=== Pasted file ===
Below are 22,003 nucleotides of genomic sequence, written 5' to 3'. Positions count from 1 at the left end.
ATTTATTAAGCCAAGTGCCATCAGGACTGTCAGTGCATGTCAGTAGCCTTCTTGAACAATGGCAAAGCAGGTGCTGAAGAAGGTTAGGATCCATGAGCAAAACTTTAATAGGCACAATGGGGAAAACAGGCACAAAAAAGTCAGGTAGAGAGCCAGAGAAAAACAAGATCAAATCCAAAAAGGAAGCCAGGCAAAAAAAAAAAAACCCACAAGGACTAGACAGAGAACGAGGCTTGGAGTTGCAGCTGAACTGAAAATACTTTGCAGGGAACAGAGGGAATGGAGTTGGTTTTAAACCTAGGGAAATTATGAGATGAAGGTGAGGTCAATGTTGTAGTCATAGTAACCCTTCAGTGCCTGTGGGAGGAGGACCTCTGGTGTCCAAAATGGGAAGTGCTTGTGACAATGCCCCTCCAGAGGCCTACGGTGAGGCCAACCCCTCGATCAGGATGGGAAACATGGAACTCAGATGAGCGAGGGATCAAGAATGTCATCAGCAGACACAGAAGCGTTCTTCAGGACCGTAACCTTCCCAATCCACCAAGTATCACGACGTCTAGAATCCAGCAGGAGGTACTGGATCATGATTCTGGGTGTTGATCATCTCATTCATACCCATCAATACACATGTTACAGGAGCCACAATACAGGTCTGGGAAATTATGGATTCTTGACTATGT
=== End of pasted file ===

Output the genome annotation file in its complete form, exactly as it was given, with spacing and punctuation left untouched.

Below are 22,003 nucleotides of genomic sequence, written 5' to 3'. Positions count from 1 at the left end.
ATTTATTAAGCCAAGTGCCATCAGGACTGTCAGTGCATGTCAGTAGCCTTCTTGAACAATGGCAAAGCAGGTGCTGAAGAAGGTTAGGATCCATGAGCAAAACTTTAATAGGCACAATGGGGAAAACAGGCACAAAAAAGTCAGGTAGAGAGCCAGAGAAAAACAAGATCAAATCCAAAAAGGAAGCCAGGCAAAAAAAAAAAAACCCACAAGGACTAGACAGAGAACGAGGCTTGGAGTTGCAGCTGAACTGAAAATACTTTGCAGGGAACAGAGGGAATGGAGTTGGTTTTAAACCTAGGGAAATTATGAGATGAAGGTGAGGTCAATGTTGTAGTCATAGTAACCCTTCAGTGCCTGTGGGAGGAGGACCTCTGGTGTCCAAAATGGGAAGTGCTTGTGACAATGCCCCTCCAGAGGCCTACGGTGAGGCCAACCCCTCGATCAGGATGGGAAACATGGAACTCAGATGAGCGAGGGATCAAGAATGTCATCAGCAGACACAGAAGCGTTCTTCAGGACCGTAACCTTCCCAATCCACCAAGTATCACGACGTCTAGAATCCAGCAGGAGGTACTGGATCATGATTCTGGGTGTTGATCATCTCATTCATACCCATCAATACACATGTTACAGGAGCCACAATACAGGTCTGGGAAATTATGGATTCTTGACTATGT